David Bowie has reinvented himself numerous times, but his Ziggy Stardust persona is probably the most recognizable and most revolutionary. With a legacy that spans from inspiring glam rock, to troubling preconceived notions of gender and sexuality, to influencing pop music in perpetuity, Ziggy Stardust has left one of the most prominent and significant marks on contemporary culture.
Much of the power of Bowie’s Ziggy Stardust persona came from the character’s appearance. The blazing red hair, out of this world makeup, and the crazy outfits were what made Ziggy Ziggy. The man behind some of Stardust’s most memorable looks was a Tokyo-based designer by the name of Kansai Yamamoto. Vice magazine correspondent Kazumi Asamura Hayashi interviewed the visionary designer and we’ve got the best bits. Here are the 5 things we learned from their conversation.
1. Yamamoto had no idea who David Bowie was until he saw him on stage at Radio City Music Hall wearing his clothes. A stylist friend of Kansai, Yasuko Hayashi, dressed Bowie in some of Kansai designs and the rest is history.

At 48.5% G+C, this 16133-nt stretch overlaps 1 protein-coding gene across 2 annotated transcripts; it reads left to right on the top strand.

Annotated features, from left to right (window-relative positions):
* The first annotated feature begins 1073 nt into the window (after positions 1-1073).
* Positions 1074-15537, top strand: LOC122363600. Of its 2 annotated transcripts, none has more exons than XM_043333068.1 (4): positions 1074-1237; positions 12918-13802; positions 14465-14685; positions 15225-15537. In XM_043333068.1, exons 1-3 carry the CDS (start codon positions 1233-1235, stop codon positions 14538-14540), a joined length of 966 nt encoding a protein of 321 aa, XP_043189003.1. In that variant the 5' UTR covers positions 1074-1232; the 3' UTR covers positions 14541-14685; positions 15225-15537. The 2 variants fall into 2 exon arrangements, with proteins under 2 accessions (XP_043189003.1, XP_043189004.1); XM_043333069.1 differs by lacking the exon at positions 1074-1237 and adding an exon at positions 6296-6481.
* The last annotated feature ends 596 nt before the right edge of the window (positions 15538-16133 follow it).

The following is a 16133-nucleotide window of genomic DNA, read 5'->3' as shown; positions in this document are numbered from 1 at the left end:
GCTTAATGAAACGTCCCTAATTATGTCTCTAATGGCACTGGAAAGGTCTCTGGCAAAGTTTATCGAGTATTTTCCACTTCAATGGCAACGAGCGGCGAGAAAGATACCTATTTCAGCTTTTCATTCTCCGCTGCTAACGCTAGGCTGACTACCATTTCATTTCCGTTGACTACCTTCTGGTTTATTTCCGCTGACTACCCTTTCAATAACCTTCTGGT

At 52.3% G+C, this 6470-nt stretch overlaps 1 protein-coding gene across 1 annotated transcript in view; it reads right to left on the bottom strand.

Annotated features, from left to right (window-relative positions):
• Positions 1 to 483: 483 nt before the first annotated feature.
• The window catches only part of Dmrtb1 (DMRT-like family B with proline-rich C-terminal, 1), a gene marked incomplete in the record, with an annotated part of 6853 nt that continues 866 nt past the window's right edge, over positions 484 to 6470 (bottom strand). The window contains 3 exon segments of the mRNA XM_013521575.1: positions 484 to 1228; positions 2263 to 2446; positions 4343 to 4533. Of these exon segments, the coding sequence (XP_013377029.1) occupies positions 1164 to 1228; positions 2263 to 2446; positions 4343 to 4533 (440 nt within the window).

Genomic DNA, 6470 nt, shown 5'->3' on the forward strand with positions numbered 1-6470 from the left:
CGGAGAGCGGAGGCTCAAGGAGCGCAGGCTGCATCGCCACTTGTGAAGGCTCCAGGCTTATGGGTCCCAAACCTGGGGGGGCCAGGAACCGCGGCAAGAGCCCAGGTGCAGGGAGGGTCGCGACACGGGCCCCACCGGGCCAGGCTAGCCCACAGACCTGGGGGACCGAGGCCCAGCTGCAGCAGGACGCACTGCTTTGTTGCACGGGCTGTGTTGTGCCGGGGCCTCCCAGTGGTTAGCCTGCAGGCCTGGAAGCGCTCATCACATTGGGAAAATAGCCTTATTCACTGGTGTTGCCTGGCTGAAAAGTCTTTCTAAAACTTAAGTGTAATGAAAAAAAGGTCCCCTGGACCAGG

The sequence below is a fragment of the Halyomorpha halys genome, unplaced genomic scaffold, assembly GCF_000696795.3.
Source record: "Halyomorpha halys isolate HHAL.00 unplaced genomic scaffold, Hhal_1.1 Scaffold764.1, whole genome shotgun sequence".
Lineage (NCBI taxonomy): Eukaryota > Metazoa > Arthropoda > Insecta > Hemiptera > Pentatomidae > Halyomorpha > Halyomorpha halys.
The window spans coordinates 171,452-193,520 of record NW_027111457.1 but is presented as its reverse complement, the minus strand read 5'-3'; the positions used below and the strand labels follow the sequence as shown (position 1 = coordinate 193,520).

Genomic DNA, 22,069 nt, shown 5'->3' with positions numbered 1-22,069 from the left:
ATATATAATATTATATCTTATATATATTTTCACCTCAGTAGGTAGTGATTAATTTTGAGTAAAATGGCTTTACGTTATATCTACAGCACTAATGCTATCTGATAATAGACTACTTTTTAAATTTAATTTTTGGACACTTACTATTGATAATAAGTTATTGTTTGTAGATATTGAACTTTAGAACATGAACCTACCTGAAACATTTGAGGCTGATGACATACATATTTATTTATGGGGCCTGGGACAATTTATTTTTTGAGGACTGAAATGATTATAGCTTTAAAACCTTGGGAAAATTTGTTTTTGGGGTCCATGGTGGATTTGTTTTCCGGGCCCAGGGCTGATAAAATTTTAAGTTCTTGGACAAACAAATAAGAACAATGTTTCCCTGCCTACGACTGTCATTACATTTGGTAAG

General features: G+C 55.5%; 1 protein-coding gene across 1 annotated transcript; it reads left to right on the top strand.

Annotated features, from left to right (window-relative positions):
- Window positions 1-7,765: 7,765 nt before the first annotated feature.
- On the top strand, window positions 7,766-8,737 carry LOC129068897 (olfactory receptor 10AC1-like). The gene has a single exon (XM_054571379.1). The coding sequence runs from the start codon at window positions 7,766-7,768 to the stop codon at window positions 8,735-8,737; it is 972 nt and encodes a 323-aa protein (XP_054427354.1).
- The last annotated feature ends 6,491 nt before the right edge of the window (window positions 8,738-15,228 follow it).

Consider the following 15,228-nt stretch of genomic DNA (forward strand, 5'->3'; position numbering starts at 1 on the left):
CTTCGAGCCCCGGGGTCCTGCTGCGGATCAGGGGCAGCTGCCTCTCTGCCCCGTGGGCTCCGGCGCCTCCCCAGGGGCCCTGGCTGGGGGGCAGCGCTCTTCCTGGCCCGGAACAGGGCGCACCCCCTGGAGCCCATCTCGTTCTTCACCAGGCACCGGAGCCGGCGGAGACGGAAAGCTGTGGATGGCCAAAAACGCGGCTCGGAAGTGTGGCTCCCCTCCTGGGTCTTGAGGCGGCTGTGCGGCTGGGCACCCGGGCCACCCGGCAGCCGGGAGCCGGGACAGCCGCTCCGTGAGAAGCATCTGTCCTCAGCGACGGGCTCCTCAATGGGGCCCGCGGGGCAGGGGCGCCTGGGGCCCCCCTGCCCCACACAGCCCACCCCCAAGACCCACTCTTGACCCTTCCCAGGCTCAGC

2. The same thing happened with Lady Gaga. Kansai made some outfits for Gaga, an artist quite obviously influenced by Bowie’s Ziggy Stardust character, but had no idea who she was until he looked her up 10 minutes before meeting her.
3. Some of those Ziggy Stardust outfits were actually clothes that Kansai had designed for women. Yamamoto told Vice that many of those designs were influenced by “hikinuki, the method of changing costumes quickly in Kabuki.” Kabuki theater, for the majority of its history, had excluded women from performing and female characters were played by men and young boys. This worked with Bowie’s gender bending persona.
4. Though his designs are seemingly influenced by a myriad of styles and concepts, Yamamoto considers his work to have a “Japanese Beauty.” Kansai keeps on coming back to Japanese motifs and styles.
5. That being said, he has really gotten into “-stan” fabrics. “I’m thinking of doing a ‘super show’ in Istanbul. There are so many ‘-stan’ places in the world, from Afghanistan to Istanbul, but I have never taken any ideas from them. I’ve spent a lot of time studying the materials of India, China, and Tibet, sure, but I haven’t really looked into Central Asia much. The pants I’m wearing right now are made of fabric from one of the ‘-stan’ countries, and I think it’s a pretty intense material to use for clothing.”
Read the full interview here.